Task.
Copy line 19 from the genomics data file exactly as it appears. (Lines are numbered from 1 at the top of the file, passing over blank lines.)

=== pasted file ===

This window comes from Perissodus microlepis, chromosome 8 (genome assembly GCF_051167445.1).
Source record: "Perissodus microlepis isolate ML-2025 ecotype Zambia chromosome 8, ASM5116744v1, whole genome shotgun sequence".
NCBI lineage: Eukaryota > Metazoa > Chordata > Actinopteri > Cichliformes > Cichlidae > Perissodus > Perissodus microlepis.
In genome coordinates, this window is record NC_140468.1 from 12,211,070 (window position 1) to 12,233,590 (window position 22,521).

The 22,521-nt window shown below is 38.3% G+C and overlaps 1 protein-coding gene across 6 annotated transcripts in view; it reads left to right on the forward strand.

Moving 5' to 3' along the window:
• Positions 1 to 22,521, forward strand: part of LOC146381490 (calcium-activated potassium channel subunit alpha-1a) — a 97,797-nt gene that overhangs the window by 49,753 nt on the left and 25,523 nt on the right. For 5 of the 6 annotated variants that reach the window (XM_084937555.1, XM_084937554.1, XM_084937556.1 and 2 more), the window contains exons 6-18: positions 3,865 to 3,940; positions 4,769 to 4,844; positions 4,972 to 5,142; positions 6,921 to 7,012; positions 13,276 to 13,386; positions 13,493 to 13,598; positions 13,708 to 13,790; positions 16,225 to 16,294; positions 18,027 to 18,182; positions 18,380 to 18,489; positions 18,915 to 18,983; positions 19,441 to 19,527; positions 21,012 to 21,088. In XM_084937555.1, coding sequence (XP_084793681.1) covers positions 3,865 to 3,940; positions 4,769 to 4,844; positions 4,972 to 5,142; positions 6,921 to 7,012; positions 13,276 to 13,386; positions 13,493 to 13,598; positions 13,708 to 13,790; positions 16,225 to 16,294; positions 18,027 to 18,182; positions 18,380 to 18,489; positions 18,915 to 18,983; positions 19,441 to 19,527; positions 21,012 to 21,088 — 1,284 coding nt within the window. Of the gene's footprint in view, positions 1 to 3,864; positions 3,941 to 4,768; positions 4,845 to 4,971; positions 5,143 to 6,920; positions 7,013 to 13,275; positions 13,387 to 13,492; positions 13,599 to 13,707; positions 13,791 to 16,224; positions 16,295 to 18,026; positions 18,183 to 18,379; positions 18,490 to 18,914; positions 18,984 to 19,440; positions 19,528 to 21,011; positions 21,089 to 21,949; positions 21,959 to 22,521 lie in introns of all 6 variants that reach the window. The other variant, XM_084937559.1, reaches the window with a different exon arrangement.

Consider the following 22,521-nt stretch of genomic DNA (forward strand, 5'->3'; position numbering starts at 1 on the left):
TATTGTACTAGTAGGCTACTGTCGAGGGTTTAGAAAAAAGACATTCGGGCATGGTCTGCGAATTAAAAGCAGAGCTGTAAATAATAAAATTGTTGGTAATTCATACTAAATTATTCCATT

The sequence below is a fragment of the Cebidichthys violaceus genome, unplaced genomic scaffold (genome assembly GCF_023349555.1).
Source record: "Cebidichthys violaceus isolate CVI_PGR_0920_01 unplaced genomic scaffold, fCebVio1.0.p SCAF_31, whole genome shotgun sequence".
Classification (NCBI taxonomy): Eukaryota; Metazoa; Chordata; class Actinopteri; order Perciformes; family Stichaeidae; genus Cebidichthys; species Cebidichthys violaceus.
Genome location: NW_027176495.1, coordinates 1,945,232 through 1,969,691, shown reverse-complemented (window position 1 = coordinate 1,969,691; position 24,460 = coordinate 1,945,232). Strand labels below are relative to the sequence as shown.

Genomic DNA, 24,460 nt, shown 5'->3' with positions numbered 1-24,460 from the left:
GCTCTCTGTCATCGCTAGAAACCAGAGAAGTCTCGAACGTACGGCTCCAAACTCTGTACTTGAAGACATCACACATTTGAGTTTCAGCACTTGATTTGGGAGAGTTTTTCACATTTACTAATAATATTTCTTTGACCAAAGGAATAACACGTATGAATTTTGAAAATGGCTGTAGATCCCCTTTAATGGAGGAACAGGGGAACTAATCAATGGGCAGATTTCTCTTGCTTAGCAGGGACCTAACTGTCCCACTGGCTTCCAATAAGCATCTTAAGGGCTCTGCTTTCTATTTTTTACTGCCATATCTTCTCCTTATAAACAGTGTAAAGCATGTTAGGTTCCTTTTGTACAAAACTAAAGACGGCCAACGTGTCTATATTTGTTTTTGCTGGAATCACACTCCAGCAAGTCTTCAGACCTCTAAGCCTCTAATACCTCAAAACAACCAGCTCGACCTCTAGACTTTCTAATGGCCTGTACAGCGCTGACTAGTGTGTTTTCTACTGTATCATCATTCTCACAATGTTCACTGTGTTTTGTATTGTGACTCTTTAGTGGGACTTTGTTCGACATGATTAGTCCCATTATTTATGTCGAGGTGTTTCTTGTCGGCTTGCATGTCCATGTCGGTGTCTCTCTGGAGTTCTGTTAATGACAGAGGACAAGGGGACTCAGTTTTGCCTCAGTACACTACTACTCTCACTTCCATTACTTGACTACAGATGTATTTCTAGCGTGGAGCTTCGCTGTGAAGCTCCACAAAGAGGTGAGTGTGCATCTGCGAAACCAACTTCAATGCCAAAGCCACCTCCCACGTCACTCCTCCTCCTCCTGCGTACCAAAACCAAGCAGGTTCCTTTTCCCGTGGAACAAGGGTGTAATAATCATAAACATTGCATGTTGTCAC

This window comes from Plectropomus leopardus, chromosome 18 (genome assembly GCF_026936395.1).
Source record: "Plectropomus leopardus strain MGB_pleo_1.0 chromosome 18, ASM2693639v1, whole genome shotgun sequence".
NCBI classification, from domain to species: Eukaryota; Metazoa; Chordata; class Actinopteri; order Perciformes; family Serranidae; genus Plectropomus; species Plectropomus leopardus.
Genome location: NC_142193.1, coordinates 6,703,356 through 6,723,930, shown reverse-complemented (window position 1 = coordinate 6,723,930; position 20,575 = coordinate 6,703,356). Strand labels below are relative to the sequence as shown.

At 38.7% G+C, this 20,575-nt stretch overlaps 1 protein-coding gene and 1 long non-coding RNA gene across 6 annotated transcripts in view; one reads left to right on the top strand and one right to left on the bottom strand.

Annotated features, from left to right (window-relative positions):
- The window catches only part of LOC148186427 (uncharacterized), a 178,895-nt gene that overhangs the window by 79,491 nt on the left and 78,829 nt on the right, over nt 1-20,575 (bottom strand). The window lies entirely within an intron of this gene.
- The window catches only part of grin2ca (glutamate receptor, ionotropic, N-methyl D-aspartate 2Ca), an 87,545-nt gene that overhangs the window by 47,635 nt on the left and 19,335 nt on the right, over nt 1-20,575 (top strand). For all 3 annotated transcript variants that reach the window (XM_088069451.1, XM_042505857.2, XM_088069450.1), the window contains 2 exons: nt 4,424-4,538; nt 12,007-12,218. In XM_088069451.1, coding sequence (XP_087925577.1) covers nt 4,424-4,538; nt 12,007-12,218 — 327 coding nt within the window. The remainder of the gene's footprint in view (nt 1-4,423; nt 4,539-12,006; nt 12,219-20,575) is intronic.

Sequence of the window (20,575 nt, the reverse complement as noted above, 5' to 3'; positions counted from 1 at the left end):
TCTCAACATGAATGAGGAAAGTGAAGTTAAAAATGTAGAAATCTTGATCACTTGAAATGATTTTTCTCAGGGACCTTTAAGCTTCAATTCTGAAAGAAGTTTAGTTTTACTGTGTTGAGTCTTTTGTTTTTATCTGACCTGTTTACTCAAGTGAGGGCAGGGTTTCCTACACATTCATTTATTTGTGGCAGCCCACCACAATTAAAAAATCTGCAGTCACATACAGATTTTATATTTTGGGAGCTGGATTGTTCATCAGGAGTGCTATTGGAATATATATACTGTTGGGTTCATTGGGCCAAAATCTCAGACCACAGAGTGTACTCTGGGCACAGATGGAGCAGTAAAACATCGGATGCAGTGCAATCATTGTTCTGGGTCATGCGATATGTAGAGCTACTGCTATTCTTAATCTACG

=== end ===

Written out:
Genome location: NC_142193.1, coordinates 6,703,356 through 6,723,930, shown reverse-complemented (window position 1 = coordinate 6,723,930; position 20,575 = coordinate 6,703,356). Strand labels below are relative to the sequence as shown.